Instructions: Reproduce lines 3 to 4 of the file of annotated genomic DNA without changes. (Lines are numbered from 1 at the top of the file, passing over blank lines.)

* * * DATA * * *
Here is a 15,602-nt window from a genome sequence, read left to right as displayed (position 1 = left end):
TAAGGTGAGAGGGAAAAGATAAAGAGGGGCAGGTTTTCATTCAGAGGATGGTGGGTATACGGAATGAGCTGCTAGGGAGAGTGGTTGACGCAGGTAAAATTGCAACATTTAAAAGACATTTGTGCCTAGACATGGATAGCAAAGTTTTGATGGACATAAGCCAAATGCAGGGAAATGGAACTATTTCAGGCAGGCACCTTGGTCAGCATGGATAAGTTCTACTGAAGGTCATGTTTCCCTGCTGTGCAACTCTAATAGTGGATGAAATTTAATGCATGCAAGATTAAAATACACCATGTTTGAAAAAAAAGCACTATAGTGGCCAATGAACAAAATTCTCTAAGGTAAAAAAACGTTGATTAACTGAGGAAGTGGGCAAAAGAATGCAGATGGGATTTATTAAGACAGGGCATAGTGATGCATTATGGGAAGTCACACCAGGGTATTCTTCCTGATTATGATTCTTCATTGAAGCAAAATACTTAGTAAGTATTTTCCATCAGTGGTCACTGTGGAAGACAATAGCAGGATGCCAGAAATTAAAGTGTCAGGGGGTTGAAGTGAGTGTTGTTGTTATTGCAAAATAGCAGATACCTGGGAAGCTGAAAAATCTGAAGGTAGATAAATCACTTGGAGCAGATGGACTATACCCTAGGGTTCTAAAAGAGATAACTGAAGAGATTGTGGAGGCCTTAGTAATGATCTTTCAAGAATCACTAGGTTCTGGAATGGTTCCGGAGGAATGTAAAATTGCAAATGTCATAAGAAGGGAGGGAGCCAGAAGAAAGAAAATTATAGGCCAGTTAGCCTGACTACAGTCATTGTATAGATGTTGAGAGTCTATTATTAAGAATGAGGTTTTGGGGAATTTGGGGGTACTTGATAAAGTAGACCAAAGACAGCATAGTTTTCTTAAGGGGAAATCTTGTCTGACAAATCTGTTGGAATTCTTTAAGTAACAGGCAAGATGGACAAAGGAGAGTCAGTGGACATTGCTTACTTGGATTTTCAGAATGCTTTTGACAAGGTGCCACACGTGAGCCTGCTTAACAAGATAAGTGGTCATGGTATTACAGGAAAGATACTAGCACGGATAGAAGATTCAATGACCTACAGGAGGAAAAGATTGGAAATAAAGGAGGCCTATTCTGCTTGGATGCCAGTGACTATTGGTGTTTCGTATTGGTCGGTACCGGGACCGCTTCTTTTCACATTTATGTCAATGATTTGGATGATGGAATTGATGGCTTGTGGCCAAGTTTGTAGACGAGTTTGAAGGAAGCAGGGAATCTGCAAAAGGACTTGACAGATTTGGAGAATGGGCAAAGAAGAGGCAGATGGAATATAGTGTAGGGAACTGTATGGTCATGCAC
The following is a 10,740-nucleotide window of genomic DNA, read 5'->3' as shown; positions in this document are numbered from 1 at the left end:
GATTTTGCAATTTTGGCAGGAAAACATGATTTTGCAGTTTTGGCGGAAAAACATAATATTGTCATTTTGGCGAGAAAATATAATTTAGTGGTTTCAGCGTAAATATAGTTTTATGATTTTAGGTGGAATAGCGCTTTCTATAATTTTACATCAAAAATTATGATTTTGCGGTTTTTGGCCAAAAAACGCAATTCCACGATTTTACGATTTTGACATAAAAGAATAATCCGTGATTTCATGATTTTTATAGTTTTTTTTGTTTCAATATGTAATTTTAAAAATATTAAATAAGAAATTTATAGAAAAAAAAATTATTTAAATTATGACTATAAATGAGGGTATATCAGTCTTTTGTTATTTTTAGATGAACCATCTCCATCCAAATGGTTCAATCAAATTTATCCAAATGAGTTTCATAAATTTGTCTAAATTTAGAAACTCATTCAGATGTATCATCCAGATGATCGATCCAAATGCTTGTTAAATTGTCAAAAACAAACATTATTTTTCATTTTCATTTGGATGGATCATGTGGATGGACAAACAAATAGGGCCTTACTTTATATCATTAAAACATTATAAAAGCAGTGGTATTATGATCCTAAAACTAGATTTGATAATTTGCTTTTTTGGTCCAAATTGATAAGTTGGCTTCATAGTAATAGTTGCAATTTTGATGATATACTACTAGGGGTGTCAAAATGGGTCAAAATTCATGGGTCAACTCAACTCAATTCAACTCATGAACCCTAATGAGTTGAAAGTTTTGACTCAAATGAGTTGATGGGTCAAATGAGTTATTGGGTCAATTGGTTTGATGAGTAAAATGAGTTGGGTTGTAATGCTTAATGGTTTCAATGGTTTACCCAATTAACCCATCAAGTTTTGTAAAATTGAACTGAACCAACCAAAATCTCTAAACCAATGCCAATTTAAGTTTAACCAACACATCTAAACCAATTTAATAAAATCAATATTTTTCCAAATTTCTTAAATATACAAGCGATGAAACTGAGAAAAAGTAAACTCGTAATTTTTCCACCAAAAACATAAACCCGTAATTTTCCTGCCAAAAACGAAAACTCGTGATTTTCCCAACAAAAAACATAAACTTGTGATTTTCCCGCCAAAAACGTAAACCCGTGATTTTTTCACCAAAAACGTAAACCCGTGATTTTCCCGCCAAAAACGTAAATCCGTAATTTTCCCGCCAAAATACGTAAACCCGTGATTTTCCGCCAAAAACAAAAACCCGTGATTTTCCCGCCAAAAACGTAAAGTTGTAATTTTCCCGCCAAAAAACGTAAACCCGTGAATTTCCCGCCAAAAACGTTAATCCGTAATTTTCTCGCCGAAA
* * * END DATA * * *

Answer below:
The following is a 10,740-nucleotide window of genomic DNA, read 5'->3' as shown; positions in this document are numbered from 1 at the left end:
GATTTTGCAATTTTGGCAGGAAAACATGATTTTGCAGTTTTGGCGGAAAAACATAATATTGTCATTTTGGCGAGAAAATATAATTTAGTGGTTTCAGCGTAAATATAGTTTTATGATTTTAGGTGGAATAGCGCTTTCTATAATTTTACATCAAAAATTATGATTTTGCGGTTTTTGGCCAAAAAACGCAATTCCACGATTTTACGATTTTGACATAAAAGAATAATCCGTGATTTCATGATTTTTATAGTTTTTTTTGTTTCAATATGTAATTTTAAAAATATTAAATAAGAAATTTATAGAAAAAAAAATTATTTAAATTATGACTATAAATGAGGGTATATCAGTCTTTTGTTATTTTTAGATGAACCATCTCCATCCAAATGGTTCAATCAAATTTATCCAAATGAGTTTCATAAATTTGTCTAAATTTAGAAACTCATTCAGATGTATCATCCAGATGATCGATCCAAATGCTTGTTAAATTGTCAAAAACAAACATTATTTTTCATTTTCATTTGGATGGATCATGTGGATGGACAAACAAATAGGGCCTTACTTTATATCATTAAAACATTATAAAAGCAGTGGTATTATGATCCTAAAACTAGATTTGATAATTTGCTTTTTTGGTCCAAATTGATAAGTTGGCTTCATAGTAATAGTTGCAATTTTGATGATATACTACTAGGGGTGTCAAAATGGGTCAAAATTCATGGGTCAACTCAACTCAATTCAACTCATGAACCCTAATGAGTTGAAAGTTTTGACTCAAATGAGTTGATGGGTCAAATGAGTTATTGGGTCAATTGGTTTGATGAGTAAAATGAGTTGGGTTGTAATGCTTAATGGTTTCAATGGTTTACCCAATTAACCCATCAAGTTTTGTAAAATTGAACTGAACCAACCAAAATCTCTAAACCAATGCCAATTTAAGTTTAACCAACACATCTAAACCAATTTAATAAAATCAATATTTTTCCAAATTTCTTAAATATACAAGCGATGAAACTGAGAAAAAGTAAACTCGTAATTTTTCCACCAAAAACATAAACCCGTAATTTTCCTGCCAAAAACGAAAACTCGTGATTTTCCCAACAAAAAACATAAACTTGTGATTTTCCCGCCAAAAACGTAAACCCGTGATTTTTTCACCAAAAACGTAAACCCGTGATTTTCCCGCCAAAAACGTAAATCCGTAATTTTCCCGCCAAAATACGTAAACCCGTGATTTTCCGCCAAAAACAAAAACCCGTGATTTTCCCGCCAAAAACGTAAAGTTGTAATTTTCCCGCCAAAAAACGTAAACCCGTGAATTTCCCGCCAAAAACGTTAATCCGTAATTTTCTCGCCGAAA